When I first started writing, my fabulous mentor Candace Irvin said go to the bookstore and figure out what you’re like. You need to know the market before you can start to see where you fit.
So I went. I read Joann Ross, Cindy Gerard, Suzanne Brockmann, Marliss Melton and others. I read Robyn Carr after Roxanne St Claire said maybe you’re more like her. After all, I’ve got military heroes, I’ve got to be like one of these great ladies, right?
Oh how wrong I was. Here’s the problem and its not one I’m sure I can overcome. I’m not romantic suspense. So my War’s Darkest Series is not like Suzanne Brockmann’s Seal Team series where there’s a cast of eight or so strapping men to pick a story from. None of my characters are Special Operations Forces.
My characters are also not prior military like Robyn Carr’s heros, who have all gotten out and headed up country to Virgin River, hoping to find a new life away from their military experiences. My guys are the Everyman, my women spouses, nurses and warriors themselves. No Special Forces, Navy Seals or Black Ops. Just regular soldiers, fighting the good fight.
So my books don’t fit. They aren’t small town based like Robyn’s and they’re not suspense like Joann, Cindy or Suzanne. In short, there’s nothing out there that I can compare to because everyone has either written prior military characters or Navy Seals.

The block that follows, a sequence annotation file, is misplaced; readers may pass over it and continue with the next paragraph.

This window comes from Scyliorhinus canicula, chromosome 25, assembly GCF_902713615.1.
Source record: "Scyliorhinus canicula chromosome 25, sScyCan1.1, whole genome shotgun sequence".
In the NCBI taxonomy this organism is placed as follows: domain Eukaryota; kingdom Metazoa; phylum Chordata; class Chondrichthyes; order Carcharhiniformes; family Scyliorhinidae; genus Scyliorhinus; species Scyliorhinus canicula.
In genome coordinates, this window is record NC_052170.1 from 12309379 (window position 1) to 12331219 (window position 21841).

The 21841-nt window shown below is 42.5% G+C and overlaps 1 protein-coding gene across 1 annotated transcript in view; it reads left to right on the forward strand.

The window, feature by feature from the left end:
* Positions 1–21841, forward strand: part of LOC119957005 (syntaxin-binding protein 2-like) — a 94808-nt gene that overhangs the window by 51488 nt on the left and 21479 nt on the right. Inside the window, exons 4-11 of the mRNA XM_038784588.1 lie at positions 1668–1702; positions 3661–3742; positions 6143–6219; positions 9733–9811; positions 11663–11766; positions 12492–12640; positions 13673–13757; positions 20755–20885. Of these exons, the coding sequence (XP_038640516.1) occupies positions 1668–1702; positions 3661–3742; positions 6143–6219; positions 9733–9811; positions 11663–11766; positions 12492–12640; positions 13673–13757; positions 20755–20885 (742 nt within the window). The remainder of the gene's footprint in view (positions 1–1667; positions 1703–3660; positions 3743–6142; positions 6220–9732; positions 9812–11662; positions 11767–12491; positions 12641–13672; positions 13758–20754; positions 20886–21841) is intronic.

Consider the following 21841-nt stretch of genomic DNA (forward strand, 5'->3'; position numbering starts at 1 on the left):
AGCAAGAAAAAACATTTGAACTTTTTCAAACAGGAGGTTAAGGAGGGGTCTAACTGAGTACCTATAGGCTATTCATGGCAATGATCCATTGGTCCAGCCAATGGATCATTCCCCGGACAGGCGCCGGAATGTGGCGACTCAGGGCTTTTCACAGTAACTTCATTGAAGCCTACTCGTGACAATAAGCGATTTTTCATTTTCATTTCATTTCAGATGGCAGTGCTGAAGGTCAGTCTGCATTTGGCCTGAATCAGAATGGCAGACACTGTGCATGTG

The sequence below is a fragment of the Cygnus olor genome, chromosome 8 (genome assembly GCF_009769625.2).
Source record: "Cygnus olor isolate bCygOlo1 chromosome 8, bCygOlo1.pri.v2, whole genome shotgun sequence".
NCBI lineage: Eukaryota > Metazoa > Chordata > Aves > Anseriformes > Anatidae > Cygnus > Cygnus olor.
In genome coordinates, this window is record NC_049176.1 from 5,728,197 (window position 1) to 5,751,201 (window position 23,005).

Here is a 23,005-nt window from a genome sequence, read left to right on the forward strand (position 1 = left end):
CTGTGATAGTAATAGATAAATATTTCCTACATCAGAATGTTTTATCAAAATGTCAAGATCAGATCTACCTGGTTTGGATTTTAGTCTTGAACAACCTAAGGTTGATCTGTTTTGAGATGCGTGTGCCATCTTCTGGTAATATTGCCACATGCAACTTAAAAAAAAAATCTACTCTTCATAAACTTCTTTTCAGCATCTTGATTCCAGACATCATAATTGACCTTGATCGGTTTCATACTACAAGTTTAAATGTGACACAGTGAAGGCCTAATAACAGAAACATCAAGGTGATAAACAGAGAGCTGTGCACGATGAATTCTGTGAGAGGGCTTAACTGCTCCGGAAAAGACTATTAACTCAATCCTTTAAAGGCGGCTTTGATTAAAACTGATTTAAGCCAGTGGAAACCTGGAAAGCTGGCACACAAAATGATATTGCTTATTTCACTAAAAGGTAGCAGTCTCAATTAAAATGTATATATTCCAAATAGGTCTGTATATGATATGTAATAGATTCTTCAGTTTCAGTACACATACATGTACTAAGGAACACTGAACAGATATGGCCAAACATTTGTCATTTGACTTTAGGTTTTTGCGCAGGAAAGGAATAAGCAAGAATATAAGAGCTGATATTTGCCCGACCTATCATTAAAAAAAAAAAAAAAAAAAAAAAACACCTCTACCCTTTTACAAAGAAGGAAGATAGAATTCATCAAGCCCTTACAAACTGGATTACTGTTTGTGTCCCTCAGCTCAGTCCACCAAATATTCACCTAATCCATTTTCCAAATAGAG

When I wrote military romance in a query letter, little did I know I was speaking in code for romantic suspense. When agents are reading it, they’re looking for suspense. Fast pacing, action, action, romance, action. And that’s not what I wrote. I wrote a character based, contemporary romance with men and women who are all still in the military. I wrote books that were not suspense except that by putting military in the query, I was telling agents that’s what they were.
I screwed myself, apparently. I feel like when I sent out this last round of queries, I should have put in big bold letters, THIS IS NOT ROMANTIC SUSPENSE. I don’t know that it would have helped. I’m reasonably certain there are other issues in my current WIP but I’m also reasonably certain that the main problem agents are seeing is that they’re reading for romantic suspense and putting the book down when it doesn’t live up their expectations, wrong or not.
So, bluntly, I think I’m screwed. How do you pitch a book that doesn’t fit into a nice neat genre? Especially in this market? You can pitch to your hearts content but if you can’t get past the gatekeepers, you can’t get sold. I’m not complaining about agents, mind you. I’m simply stating that I think I pitched my books wrong to the fabulous agents who asked for the full manuscript and ultimately passed with great comments.
So that’s the end of this, for now. I’m revising once more because I’ve got a song in my head that is making me work on this book, even though I’m pretty sure it’s a dead end. I’ve learned a lot, but the one thing I don’t know how to fix is how to query the next project correctly. Maybe I’ll put in the query: this is not suspense.